-- Jon Wiederhorn
Parents who were unsettled by Britney's sexual schoolgirl pout, queasy after seeing 3LW's new revealing outfits and red-faced upon hearing the naughty lyrics of Khia's "My Neck, My Back (Lick It)" might have a cerebral hemorrhage when they see the video for T.A.T.U.'s "All the Things She Said."
The clip depicts Julia Volkova and Lena Katina, the sensual 17- and 18-year-old members of Moscow's hot new girl-pop group, holding hands and kissing while a wall of throbbing electronic beats, spectral keyboards and buzzing guitar whirl around the groping gals.
The song, like many from their upcoming U.S. debut album, is about the excitement, emotionality and self-consciousness of young lesbian love: "When they stop and stare don't worrying me/ 'Cause I'm feeling for her what she's feeling for me/ I can try to pretend, I can try to forget/ But it's driving me mad/ Going out of my head."
"We are singing about our love. Love between girl and girl," said Katina, working with her limited command of English.
For T.A.T.U., talk is cheap. The visuals suggestive photos, performances in panties and tiny tank tops are what has helped the group sell over a million copies of their 2001 Russian album, 200 Po Vstrechnoy, which translates to 200 Kilometers an Hour in the Wrong Lane. Their racy image has been carefully crafted by the group's producer and manager, Ivan Shapovalov, who makes Lou Pearlman look downright virtuous. A former psychologist and advertising executive, Shapovalov glanced out at a sea of suggestive teen pop and experienced an epiphany. So he put together T.A.T.U. and tried injecting a stagnant genre with new forbidden fruits, pushing buttons and ruffling feathers, but stopping just short of being outright lewd.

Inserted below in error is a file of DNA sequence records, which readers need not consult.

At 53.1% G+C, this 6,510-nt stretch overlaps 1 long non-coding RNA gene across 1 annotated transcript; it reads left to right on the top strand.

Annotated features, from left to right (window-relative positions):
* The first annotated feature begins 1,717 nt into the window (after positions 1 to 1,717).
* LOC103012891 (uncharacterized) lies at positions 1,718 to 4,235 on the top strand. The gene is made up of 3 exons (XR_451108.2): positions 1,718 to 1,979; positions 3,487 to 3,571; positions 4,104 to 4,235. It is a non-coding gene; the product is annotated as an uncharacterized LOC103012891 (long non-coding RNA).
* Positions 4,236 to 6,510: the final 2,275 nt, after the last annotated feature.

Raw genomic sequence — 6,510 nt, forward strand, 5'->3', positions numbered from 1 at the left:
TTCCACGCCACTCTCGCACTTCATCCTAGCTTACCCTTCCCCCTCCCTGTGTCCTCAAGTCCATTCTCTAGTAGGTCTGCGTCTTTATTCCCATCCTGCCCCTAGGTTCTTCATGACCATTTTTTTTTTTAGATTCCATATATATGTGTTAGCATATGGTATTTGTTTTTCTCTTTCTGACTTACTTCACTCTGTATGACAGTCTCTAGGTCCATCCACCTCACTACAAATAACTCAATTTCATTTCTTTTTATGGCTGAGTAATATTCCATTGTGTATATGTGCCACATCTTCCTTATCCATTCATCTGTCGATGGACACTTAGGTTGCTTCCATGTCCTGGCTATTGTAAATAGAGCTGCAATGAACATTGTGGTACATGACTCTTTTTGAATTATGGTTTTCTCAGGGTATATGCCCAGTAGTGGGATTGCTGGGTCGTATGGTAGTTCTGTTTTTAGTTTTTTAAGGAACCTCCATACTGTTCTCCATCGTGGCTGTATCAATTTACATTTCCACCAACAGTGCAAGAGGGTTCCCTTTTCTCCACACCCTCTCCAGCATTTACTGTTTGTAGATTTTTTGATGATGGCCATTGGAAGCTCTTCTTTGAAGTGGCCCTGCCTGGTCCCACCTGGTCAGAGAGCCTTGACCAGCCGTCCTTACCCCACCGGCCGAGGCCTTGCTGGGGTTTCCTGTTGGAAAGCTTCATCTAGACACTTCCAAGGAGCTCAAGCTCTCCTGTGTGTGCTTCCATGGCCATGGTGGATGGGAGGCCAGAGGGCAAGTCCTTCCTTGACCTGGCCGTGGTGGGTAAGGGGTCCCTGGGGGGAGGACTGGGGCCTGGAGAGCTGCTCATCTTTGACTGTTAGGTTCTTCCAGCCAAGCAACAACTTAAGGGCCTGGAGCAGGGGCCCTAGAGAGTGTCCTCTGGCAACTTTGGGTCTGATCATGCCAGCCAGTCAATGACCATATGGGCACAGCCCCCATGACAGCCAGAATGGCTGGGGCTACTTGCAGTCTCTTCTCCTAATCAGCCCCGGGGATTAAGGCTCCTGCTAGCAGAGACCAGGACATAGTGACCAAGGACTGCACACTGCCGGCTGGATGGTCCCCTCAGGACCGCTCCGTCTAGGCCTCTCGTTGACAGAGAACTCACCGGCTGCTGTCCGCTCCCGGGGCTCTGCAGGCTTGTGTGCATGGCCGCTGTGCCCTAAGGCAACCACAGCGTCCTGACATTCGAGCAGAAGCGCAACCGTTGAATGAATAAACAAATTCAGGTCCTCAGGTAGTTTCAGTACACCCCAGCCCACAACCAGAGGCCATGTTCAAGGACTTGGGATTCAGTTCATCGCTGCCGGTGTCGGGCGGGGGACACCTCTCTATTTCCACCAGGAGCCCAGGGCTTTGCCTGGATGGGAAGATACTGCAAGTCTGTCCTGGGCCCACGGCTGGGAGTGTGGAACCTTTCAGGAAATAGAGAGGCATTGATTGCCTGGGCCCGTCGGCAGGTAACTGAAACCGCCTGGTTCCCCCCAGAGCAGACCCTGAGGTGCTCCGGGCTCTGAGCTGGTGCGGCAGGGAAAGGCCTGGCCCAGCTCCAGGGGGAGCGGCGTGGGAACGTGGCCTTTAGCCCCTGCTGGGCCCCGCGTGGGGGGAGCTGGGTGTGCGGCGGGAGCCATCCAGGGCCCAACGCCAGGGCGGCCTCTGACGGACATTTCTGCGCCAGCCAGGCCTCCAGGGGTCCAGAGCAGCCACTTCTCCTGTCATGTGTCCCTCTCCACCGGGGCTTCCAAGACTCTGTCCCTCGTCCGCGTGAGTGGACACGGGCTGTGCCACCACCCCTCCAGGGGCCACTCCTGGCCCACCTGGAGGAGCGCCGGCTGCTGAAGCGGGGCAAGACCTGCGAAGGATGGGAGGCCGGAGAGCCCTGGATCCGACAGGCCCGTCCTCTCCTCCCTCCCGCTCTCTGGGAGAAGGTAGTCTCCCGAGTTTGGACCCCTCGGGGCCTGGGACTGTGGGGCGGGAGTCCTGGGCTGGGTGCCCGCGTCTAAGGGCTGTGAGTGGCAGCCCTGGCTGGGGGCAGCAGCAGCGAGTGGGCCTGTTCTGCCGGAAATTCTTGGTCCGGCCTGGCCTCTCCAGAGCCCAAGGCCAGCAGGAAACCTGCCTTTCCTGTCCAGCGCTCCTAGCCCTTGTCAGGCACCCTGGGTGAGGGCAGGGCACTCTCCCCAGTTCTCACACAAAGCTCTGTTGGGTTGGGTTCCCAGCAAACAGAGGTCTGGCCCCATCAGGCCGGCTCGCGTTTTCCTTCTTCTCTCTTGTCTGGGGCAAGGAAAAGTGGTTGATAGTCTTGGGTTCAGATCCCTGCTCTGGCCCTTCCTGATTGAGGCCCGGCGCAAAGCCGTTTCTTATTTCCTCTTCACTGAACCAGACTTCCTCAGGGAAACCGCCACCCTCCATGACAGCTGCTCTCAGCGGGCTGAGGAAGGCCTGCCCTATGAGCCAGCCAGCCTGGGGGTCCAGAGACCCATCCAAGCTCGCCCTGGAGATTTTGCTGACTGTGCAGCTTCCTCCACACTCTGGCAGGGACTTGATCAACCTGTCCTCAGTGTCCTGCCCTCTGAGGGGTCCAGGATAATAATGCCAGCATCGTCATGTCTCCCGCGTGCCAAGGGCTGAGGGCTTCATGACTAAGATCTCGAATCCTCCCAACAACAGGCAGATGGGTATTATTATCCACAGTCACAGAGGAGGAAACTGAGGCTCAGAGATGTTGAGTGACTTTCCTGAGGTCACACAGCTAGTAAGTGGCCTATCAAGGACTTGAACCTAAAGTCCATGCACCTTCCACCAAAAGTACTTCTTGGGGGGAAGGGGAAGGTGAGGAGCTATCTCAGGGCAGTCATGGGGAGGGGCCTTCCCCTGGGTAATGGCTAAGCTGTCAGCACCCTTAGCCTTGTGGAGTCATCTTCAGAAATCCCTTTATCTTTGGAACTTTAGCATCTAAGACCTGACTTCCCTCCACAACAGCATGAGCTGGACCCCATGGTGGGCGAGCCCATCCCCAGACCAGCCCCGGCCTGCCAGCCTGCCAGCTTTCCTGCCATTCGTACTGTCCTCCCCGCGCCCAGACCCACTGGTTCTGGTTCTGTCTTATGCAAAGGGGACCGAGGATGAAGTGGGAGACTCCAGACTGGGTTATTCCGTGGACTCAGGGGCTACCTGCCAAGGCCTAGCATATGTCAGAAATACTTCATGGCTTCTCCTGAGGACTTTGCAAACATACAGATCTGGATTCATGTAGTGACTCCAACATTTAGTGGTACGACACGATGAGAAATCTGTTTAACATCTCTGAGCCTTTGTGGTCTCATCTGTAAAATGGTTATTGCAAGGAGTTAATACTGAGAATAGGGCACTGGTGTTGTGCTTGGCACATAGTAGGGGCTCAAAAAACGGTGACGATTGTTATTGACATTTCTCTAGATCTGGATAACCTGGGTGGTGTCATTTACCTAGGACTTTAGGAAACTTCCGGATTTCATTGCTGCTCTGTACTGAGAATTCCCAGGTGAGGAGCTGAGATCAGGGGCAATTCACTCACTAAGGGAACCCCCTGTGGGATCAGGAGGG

"Our producer is a very good psychologist, and that's why he can feel all the feelings that we have," Katina said.
Katina, whose dad is a successful Russian musician and songwriter, grew up in Moscow, as did Volkova, an only child raised by a middle-class family. The two met in the children's pop group Neposedi. She and Katina were then contacted by Shapovalov, and led to the world of softcore lesbian pop.
Of course, selling sex is nothing new. But there's some question whether T.A.T.U. actually ascribe to the sapphic lifestyle they project: While management has eagerly released titillating details to the press such as how the girls insist on a double bed in their hotel rooms none of the group's representatives will affirm that Volkova and Katina are the genuine article. And while the girls might love to kiss, they're not about to tell.
"Every song is about our life," concluded Katina. "Everybody thinks we are lesbians. But we just love each other."
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